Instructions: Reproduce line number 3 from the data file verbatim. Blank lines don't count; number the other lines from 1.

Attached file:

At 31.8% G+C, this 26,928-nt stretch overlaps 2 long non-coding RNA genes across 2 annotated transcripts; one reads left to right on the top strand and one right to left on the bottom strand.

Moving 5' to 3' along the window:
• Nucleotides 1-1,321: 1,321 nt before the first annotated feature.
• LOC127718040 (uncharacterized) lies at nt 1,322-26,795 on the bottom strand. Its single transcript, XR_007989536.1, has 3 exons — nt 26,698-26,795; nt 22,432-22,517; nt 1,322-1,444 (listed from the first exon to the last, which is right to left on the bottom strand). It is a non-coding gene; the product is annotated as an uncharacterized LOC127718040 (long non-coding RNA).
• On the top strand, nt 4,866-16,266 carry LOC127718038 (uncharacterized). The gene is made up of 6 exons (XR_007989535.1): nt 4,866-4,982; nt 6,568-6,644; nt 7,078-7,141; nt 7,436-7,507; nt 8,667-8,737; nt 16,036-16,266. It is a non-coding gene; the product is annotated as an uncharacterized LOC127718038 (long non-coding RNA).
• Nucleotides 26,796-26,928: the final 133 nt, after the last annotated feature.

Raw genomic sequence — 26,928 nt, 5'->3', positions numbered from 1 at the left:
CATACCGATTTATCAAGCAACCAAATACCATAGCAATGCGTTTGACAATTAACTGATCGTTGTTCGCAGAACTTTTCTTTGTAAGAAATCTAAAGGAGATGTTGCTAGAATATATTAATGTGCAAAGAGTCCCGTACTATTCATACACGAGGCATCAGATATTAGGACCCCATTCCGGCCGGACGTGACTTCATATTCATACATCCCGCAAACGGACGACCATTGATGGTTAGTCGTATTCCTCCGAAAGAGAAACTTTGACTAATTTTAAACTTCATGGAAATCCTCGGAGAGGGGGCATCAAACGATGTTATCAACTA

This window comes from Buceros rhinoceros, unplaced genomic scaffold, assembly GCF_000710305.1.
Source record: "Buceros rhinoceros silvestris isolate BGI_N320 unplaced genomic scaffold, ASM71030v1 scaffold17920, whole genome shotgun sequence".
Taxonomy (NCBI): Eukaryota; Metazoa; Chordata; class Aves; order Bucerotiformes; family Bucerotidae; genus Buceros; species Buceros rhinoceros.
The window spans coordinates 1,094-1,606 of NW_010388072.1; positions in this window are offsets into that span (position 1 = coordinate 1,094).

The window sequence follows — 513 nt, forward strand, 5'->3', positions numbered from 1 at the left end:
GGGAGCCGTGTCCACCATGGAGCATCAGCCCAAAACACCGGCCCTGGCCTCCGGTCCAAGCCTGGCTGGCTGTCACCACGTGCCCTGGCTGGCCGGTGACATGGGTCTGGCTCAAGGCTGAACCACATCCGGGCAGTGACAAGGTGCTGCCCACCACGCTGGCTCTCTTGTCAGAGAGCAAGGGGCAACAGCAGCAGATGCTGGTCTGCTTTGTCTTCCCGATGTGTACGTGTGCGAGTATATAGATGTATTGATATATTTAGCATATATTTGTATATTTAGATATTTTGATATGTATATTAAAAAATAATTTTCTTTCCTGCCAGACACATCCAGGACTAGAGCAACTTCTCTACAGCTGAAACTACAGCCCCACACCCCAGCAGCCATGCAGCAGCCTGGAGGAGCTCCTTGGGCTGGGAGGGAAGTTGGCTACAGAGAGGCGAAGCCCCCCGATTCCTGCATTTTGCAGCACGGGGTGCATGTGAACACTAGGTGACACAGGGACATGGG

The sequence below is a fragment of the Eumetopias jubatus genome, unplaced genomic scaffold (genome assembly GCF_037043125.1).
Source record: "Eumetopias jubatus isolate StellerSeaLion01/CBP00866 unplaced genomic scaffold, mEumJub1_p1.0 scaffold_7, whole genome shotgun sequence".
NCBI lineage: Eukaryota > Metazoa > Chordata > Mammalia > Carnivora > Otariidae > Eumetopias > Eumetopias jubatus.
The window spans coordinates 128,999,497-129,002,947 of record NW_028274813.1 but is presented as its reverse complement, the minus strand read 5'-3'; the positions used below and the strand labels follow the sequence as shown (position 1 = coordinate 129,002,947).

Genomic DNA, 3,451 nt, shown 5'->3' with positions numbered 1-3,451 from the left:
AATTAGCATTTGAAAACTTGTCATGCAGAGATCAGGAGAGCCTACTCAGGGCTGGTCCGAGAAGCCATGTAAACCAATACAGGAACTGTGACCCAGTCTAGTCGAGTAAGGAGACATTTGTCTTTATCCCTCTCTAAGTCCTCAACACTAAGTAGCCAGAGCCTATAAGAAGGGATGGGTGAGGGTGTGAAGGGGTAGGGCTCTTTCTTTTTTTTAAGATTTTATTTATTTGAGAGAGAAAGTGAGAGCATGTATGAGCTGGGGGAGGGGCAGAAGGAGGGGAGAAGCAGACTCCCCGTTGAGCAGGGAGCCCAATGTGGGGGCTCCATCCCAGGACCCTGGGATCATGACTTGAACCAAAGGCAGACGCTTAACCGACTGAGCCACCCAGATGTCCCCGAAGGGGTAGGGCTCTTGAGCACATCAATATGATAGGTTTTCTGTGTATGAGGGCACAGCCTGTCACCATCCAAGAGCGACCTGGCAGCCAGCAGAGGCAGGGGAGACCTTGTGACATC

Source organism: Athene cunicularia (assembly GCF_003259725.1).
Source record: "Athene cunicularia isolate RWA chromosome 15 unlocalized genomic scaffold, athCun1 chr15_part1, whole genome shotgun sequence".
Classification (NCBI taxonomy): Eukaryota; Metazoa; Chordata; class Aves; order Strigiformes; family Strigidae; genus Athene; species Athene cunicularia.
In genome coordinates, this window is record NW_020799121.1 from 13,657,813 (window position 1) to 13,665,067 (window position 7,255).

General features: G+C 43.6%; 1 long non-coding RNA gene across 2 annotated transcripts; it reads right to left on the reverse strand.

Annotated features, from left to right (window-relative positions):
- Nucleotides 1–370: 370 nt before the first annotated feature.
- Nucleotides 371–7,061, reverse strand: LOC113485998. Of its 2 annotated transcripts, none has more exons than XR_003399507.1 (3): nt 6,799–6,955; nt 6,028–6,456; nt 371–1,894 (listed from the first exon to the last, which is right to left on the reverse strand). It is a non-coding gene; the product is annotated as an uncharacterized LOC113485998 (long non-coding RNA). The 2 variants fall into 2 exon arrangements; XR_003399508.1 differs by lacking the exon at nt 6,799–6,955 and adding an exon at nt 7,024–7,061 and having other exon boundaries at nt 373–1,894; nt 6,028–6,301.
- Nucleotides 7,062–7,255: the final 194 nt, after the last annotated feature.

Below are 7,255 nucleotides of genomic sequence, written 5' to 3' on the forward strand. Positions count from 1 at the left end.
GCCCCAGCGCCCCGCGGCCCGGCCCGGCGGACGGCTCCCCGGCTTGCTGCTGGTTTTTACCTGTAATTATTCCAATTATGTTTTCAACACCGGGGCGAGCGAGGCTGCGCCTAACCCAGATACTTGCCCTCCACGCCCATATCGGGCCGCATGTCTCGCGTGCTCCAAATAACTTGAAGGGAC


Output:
• Nucleotides 1-1,321: 1,321 nt before the first annotated feature.